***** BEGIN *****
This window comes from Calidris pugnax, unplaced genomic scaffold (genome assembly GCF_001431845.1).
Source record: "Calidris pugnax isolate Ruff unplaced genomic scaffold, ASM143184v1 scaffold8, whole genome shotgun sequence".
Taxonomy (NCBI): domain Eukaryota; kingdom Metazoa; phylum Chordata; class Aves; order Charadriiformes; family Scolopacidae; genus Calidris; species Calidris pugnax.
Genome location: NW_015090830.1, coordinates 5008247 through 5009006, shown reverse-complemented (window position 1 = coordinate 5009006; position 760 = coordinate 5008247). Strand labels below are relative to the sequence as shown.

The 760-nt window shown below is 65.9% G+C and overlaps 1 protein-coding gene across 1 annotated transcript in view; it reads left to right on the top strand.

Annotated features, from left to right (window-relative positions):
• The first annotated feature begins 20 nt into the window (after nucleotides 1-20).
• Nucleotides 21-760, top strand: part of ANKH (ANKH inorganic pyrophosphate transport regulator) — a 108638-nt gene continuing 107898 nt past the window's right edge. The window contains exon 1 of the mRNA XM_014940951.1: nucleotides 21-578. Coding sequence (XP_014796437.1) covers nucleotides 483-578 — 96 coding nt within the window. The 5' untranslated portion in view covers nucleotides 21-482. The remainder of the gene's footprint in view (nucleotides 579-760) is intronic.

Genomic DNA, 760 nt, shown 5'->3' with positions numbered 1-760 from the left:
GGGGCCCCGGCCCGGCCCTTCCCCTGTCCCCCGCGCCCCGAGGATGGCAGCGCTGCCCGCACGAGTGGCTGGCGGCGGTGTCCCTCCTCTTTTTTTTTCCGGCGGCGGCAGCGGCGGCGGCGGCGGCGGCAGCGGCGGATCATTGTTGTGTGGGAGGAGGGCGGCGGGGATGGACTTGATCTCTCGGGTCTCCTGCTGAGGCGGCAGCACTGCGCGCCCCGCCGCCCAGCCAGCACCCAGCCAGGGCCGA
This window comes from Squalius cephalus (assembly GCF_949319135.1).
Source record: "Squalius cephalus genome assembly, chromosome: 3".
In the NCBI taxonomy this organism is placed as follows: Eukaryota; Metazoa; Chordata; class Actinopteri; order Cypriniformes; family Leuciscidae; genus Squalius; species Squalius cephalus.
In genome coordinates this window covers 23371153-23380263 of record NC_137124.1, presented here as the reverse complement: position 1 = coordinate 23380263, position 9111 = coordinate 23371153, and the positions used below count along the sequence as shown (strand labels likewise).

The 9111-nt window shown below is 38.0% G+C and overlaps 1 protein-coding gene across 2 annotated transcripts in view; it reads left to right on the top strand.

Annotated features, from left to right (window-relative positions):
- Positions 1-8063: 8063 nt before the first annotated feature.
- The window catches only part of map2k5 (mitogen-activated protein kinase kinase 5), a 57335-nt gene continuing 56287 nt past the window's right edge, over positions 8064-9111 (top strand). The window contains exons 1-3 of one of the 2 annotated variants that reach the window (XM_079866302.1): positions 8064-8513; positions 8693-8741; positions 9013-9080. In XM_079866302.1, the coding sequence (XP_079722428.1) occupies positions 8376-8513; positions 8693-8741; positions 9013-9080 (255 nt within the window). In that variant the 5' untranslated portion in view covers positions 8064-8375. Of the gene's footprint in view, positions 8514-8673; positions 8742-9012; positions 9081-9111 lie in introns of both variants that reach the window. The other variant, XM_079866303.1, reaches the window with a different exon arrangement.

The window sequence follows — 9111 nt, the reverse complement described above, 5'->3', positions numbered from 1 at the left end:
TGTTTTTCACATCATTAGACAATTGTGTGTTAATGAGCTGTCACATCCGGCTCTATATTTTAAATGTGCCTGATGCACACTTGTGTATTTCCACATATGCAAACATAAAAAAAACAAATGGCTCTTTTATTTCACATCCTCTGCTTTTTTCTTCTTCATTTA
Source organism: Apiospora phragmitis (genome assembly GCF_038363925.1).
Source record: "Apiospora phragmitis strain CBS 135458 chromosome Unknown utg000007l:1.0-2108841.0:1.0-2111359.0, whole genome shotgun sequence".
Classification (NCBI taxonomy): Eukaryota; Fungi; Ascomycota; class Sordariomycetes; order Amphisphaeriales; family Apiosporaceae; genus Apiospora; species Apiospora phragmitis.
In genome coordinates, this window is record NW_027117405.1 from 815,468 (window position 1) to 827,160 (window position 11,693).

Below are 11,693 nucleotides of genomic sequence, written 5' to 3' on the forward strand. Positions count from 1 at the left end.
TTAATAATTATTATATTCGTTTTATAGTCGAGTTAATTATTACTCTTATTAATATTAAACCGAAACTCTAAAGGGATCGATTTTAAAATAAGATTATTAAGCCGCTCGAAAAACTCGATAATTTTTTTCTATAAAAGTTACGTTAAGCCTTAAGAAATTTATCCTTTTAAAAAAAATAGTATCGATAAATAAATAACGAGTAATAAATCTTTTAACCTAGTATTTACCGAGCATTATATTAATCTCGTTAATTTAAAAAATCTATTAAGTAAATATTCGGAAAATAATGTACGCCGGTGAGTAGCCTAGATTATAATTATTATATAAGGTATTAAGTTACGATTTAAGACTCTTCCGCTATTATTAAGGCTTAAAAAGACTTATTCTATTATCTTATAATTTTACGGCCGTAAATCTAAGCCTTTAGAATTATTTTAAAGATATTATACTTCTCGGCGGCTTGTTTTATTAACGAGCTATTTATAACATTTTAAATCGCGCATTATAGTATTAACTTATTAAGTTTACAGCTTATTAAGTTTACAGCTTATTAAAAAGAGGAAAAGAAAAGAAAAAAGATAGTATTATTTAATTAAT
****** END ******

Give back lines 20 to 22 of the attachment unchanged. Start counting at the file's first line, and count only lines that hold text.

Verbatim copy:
TGTTTTTCACATCATTAGACAATTGTGTGTTAATGAGCTGTCACATCCGGCTCTATATTTTAAATGTGCCTGATGCACACTTGTGTATTTCCACATATGCAAACATAAAAAAAACAAATGGCTCTTTTATTTCACATCCTCTGCTTTTTTCTTCTTCATTTA
Source organism: Apiospora phragmitis (genome assembly GCF_038363925.1).
Source record: "Apiospora phragmitis strain CBS 135458 chromosome Unknown utg000007l:1.0-2108841.0:1.0-2111359.0, whole genome shotgun sequence".